Any suggestions are, as usual, greatly appreciated! 🙂

“Bartleby the Scrivener” Presentation

Filed under: Uncategorized — Kelly Santana at 2:15 am on Friday, February 24, 2017

Text: “Bartleby the Scrivener” by Herman Melville (1853)

  • Summary: Short story narrated by a Wall-Street Lawyer who hires a new scrivener who spends the first few days working hard in the office. But soon after, Bartleby suddenly stops doing any work at all, using the words, “I would prefer not to”. After he spends some time trying to understand why Bartleby won’t do anything and realizes he won’t leave, the narrator decides to move offices. Bartleby is later removed from the office and is sent to prison, where he ultimately dies.

Source: Unreadable Minds and the Captive Reader, by H. Porter Abbott (2008) – Theoretical Standpoint 

  • Summary: Humans have a desire to read the minds of others as well as a desire to read works that allow us to read the mind of characters. Abbott focuses on the “unreadable” minds of fictional characters and the responses they have on readers and other characters alike. Abbott discusses how characters like Bartleby are accepted and interpreted as unreadable characters in various ways.

Readable characters in “Bartleby”:

  • Narrator: From the start is self-described as a peaceful, quiet  man: “I am a man who, from his youth upwards, has been filled with a profound conviction that easiest way of life is the best” (lines 3-4).
  • Turkey, Nippers, and Ginger Nut are all given a backstory about who they are what kind of men they are in great detail, according to the narrator (Turkey- line 10; Nippers- line 11; Ginger Nut- line 14).
  • The narrator is “a comfortable sort…His veteran scriveners…are as [vivid] in their look and manner as their names suggest. At the same time, they effectively frame the mystery of Bartleby, a silent, pale, diligent copyist who could easily play the role of a readable character except that, when requested to do any other task than copying, he politely replies, ‘I would prefer not to.’ As such, the tale unfolds like a kind of experiment in which an inaccessible mind is dropped into a conventional nineteenth-century storyworld” (Abbott 450).

Three default responses to unreadable minds:

  • The Opaque Type: Readers/characters attempt to understand the unreadable character by relating them to common stereotypes that they may recognize. Because of this unreadability found in Bartleby, some characters try to place him and figure out why he is so difficult to understand:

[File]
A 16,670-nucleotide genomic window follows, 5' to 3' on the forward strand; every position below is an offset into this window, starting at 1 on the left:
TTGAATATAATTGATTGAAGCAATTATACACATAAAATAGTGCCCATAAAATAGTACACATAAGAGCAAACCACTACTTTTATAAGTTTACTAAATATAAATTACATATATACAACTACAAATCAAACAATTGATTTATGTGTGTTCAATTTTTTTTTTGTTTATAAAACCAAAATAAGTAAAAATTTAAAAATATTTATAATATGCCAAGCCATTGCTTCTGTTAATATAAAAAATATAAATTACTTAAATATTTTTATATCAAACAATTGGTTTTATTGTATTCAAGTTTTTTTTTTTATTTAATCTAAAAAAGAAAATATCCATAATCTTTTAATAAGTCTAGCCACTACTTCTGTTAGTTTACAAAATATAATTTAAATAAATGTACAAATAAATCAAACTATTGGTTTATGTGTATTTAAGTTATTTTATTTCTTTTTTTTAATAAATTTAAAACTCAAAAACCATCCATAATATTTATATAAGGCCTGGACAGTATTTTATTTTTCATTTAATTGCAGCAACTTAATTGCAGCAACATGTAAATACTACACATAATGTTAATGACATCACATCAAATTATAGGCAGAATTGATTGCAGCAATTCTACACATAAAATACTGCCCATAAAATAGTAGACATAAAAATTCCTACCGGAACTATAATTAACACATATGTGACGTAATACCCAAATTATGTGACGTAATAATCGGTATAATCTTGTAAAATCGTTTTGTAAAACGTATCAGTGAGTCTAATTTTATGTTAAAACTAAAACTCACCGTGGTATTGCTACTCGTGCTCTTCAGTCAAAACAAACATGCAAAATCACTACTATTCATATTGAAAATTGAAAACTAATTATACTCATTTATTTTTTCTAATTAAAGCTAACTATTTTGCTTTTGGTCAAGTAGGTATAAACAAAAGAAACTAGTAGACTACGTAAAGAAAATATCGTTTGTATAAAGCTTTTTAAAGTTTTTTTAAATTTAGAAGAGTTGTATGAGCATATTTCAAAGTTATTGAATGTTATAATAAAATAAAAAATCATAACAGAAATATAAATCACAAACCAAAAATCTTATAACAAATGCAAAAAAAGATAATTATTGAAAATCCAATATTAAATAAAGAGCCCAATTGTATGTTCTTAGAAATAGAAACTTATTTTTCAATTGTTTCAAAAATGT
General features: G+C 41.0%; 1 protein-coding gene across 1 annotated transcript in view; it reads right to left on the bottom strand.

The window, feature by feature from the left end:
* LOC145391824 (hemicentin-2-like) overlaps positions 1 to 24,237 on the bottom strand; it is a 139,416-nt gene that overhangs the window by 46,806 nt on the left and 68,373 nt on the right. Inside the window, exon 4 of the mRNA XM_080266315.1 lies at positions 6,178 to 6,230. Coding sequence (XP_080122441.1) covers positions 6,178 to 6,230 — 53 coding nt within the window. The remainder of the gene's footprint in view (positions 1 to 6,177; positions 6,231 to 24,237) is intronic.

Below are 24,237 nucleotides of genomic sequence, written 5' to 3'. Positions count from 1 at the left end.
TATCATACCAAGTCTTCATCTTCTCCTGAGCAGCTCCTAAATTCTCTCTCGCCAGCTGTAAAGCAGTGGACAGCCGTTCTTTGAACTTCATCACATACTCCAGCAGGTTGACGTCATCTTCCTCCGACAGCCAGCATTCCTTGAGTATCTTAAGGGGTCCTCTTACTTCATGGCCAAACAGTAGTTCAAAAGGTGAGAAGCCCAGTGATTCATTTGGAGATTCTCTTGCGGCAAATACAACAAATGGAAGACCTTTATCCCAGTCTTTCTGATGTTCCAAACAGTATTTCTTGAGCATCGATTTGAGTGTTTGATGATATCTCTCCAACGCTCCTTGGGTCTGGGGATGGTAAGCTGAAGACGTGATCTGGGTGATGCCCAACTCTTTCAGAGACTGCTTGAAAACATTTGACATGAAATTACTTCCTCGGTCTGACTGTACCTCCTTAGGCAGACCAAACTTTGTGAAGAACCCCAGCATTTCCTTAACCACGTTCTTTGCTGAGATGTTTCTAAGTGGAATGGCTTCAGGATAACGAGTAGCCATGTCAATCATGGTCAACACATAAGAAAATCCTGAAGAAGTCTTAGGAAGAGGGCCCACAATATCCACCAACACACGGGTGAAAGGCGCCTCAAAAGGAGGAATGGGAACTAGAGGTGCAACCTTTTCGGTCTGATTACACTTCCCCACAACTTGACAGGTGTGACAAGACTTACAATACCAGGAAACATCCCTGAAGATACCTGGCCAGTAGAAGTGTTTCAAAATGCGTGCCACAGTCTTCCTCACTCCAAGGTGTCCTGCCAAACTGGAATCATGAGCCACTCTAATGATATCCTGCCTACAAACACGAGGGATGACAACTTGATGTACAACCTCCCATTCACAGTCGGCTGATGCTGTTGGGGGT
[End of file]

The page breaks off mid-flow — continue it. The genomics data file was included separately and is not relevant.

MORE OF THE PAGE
1. Narrator: “What I saw that morning persuaded me that the scrivener was the victim of innate and incurable disorder” (line 90).

“‘I think he is a little deranged,’ said I, sadly” (line 237).

  1. Ginger Nut: “I think, sir, he’s a little luny” (line 47).
  2. Cutlets: “Well now, upon my word, I thought that friend of yourn was a gentleman forger; they are always pale and genteel-like, them forgers” (line 238).
  • “The crisis that Bartleby brings on in the heart and mind of his employer is caused by the way he undermines what Ernst Mayr has called the human tendency to engage in ‘typological’ thinking – our assumption of an inner classifiable essence that generates what we see on the outside” (450)
  • The Catalyst: “The unreadable is read primarily as a catalyst in a drama of non-reading, with the focus on the captive reader as she/he copes with the unreadable. In this instance, Bartleby’s employer is the captive reader, and the unreadable Bartleby the catalyst who brings out the lawyer’s character” (451)
  • The reason Bartleby is created to be unreadable is so that the narrator is able to make realizations about his own life through the events that occur because of Bartleby’s mysterious behavior.
  • Bartleby’s unreadability merely serves as a catalyst for the lawyer’s own development in the story. – But this does not directly address Bartleby as a character and why he is unreadable.
  • The Symbol: Not focusing on the character himself or his function, but instead, focusing on what he symbolizes/stands for.

“The unreadable character is read neither as a character nor a function, but as an idea. It is a shift that allows meaning to rush in, which is what has happened almost invariably in the critical response to Bartleby” (452).